The Oregon House of Representatives on Saturday approved a measure to rein in the high cost of health care for low- and middle-income Oregonians without health insurance. The bill, HB 3088, will require hospitals to charge their uninsured patients the same amount for care as they charge those patients who are covered by insurance.
“No one chooses to go uninsured,” said House Speaker Jeff Merkley (D-Portland). “But if you lose your job, and then lose your health insurance, a minor medical emergency can turn into a major financial catastrophe.”
Hospital prices routinely exceed the actual cost of providing services to uninsured patients. In Oregon, the average “sticker price” charged by hospitals for providing services is twice the actual cost. Because health insurers can negotiate lower prices, that leaves the highest medical bills to those who can least afford them.
“It makes no sense to charge the most to those who can least afford it,” Merkley said.
Nearly one in every six Oregonians has no health insurance. Without regular medical care, those patients often wait until a problem is too painful or difficult to bear, and then seek care at a hospital emergency room. And for uninsured patients, catastrophic medical conditions are the leading cause of bankruptcy in the United States.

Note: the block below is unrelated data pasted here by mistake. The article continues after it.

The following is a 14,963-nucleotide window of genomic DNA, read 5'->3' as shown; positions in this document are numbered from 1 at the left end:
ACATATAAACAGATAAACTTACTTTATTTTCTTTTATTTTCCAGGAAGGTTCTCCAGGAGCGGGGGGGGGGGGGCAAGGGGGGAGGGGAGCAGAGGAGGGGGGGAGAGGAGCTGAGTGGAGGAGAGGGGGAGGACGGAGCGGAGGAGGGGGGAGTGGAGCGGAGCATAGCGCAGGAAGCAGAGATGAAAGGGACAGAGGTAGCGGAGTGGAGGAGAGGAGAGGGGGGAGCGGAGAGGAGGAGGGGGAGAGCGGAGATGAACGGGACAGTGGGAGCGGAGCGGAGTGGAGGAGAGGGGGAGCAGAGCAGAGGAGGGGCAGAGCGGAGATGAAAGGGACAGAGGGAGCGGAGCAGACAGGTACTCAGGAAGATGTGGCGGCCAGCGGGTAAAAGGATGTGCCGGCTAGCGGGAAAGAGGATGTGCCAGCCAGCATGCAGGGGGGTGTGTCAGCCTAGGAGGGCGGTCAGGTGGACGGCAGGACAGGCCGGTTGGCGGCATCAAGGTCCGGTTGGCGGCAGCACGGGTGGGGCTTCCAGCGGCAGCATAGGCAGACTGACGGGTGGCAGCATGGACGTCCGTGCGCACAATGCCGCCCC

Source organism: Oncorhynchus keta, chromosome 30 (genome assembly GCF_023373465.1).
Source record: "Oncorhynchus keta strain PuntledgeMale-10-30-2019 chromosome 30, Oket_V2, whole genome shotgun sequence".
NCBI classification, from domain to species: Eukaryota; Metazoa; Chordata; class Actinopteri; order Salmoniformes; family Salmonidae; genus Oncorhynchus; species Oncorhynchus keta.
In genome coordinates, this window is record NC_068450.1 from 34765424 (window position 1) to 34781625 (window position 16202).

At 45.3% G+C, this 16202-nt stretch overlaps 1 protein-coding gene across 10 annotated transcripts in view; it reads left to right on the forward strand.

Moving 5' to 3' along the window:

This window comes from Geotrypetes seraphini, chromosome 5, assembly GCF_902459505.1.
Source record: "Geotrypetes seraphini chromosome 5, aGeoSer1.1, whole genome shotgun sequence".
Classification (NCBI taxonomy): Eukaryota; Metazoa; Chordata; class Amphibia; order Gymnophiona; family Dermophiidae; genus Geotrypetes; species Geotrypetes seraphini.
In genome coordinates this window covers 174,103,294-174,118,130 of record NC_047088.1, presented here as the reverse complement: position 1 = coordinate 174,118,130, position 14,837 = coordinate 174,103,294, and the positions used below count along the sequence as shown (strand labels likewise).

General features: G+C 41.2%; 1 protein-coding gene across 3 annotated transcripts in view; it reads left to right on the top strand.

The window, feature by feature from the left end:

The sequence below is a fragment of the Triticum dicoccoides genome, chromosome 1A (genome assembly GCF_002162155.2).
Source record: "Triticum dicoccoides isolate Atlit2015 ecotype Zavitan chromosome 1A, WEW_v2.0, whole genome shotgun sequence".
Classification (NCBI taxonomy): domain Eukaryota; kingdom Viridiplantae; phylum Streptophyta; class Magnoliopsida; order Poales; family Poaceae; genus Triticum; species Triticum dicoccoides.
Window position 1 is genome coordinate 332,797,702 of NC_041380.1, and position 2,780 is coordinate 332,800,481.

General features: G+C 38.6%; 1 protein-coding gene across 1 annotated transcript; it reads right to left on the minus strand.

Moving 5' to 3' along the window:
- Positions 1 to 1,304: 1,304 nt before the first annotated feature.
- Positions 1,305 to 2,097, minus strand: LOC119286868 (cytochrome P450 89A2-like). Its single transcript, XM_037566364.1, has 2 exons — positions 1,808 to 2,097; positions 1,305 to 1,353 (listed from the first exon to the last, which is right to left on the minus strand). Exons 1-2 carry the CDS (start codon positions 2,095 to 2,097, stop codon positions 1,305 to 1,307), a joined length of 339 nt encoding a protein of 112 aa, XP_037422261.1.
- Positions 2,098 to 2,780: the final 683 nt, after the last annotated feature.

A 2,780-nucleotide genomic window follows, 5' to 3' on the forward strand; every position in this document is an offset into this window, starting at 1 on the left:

“Oregonians should not fear going to the hospital because it might bankrupt them,” Merkley said. “This ensures hospital charges are the same for uninsured patients as they are for those with Medicare and private insurance. This is about standing up for the little guy.”
House Bill 3088 was approved on a party-line vote, 31-26. It proceeds now to the Senate for consideration. The House and Senate are scheduled for final adjournment on June 29th.